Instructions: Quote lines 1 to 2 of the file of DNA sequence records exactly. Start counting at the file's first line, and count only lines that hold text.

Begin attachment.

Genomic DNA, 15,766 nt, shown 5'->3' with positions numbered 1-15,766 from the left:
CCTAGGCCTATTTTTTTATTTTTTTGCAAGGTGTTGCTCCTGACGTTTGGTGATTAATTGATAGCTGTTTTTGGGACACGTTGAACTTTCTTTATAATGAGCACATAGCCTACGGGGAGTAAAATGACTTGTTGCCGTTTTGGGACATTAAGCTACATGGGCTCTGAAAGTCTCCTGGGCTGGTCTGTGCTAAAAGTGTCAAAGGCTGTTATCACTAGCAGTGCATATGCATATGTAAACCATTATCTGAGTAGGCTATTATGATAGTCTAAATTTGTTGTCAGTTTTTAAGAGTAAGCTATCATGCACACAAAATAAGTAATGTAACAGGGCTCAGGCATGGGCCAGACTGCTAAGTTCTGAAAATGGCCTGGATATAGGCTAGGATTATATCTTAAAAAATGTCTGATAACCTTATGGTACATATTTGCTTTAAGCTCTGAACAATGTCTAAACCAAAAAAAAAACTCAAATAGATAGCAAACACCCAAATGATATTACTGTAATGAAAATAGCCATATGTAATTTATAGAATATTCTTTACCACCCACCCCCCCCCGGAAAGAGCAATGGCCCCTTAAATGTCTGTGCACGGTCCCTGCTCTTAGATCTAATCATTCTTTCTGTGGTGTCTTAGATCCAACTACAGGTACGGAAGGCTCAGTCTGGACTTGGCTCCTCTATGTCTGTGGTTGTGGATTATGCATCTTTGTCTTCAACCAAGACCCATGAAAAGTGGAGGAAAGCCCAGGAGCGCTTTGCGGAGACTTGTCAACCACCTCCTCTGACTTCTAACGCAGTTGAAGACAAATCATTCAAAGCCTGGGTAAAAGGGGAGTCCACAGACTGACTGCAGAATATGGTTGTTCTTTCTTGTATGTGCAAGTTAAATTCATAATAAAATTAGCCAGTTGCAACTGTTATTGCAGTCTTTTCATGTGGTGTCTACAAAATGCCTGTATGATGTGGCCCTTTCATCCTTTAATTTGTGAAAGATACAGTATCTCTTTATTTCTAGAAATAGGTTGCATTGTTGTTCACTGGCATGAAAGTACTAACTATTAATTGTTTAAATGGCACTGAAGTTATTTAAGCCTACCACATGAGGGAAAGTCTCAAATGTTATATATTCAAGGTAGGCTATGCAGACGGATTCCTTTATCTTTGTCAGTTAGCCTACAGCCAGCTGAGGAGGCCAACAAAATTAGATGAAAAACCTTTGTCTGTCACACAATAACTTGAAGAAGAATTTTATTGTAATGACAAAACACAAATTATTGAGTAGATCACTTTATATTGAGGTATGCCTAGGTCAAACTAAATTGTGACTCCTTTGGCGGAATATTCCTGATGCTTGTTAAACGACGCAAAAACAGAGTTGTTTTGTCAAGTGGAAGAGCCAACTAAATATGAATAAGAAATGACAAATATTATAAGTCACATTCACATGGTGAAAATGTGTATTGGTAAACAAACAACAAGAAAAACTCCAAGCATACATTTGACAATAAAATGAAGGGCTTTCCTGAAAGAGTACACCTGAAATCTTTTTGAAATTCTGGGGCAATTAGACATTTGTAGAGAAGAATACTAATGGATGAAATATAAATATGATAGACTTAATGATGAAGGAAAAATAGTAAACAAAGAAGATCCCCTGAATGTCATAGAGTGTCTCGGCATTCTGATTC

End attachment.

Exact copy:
Genomic DNA, 15,766 nt, shown 5'->3' with positions numbered 1-15,766 from the left:
CCTAGGCCTATTTTTTTATTTTTTTGCAAGGTGTTGCTCCTGACGTTTGGTGATTAATTGATAGCTGTTTTTGGGACACGTTGAACTTTCTTTATAATGAGCACATAGCCTACGGGGAGTAAAATGACTTGTTGCCGTTTTGGGACATTAAGCTACATGGGCTCTGAAAGTCTCCTGGGCTGGTCTGTGCTAAAAGTGTCAAAGGCTGTTATCACTAGCAGTGCATATGCATATGTAAACCATTATCTGAGTAGGCTATTATGATAGTCTAAATTTGTTGTCAGTTTTTAAGAGTAAGCTATCATGCACACAAAATAAGTAATGTAACAGGGCTCAGGCATGGGCCAGACTGCTAAGTTCTGAAAATGGCCTGGATATAGGCTAGGATTATATCTTAAAAAATGTCTGATAACCTTATGGTACATATTTGCTTTAAGCTCTGAACAATGTCTAAACCAAAAAAAAAACTCAAATAGATAGCAAACACCCAAATGATATTACTGTAATGAAAATAGCCATATGTAATTTATAGAATATTCTTTACCACCCACCCCCCCCCGGAAAGAGCAATGGCCCCTTAAATGTCTGTGCACGGTCCCTGCTCTTAGATCTAATCATTCTTTCTGTGGTGTCTTAGATCCAACTACAGGTACGGAAGGCTCAGTCTGGACTTGGCTCCTCTATGTCTGTGGTTGTGGATTATGCATCTTTGTCTTCAACCAAGACCCATGAAAAGTGGAGGAAAGCCCAGGAGCGCTTTGCGGAGACTTGTCAACCACCTCCTCTGACTTCTAACGCAGTTGAAGACAAATCATTCAAAGCCTGGGTAAAAGGGGAGTCCACAGACTGACTGCAGAATATGGTTGTTCTTTCTTGTATGTGCAAGTTAAATTCATAATAAAATTAGCCAGTTGCAACTGTTATTGCAGTCTTTTCATGTGGTGTCTACAAAATGCCTGTATGATGTGGCCCTTTCATCCTTTAATTTGTGAAAGATACAGTATCTCTTTATTTCTAGAAATAGGTTGCATTGTTGTTCACTGGCATGAAAGTACTAACTATTAATTGTTTAAATGGCACTGAAGTTATTTAAGCCTACCACATGAGGGAAAGTCTCAAATGTTATATATTCAAGGTAGGCTATGCAGACGGATTCCTTTATCTTTGTCAGTTAGCCTACAGCCAGCTGAGGAGGCCAACAAAATTAGATGAAAAACCTTTGTCTGTCACACAATAACTTGAAGAAGAATTTTATTGTAATGACAAAACACAAATTATTGAGTAGATCACTTTATATTGAGGTATGCCTAGGTCAAACTAAATTGTGACTCCTTTGGCGGAATATTCCTGATGCTTGTTAAACGACGCAAAAACAGAGTTGTTTTGTCAAGTGGAAGAGCCAACTAAATATGAATAAGAAATGACAAATATTATAAGTCACATTCACATGGTGAAAATGTGTATTGGTAAACAAACAACAAGAAAAACTCCAAGCATACATTTGACAATAAAATGAAGGGCTTTCCTGAAAGAGTACACCTGAAATCTTTTTGAAATTCTGGGGCAATTAGACATTTGTAGAGAAGAATACTAATGGATGAAATATAAATATGATAGACTTAATGATGAAGGAAAAATAGTAAACAAAGAAGATCCCCTGAATGTCATAGAGTGTCTCGGCATTCTGATTC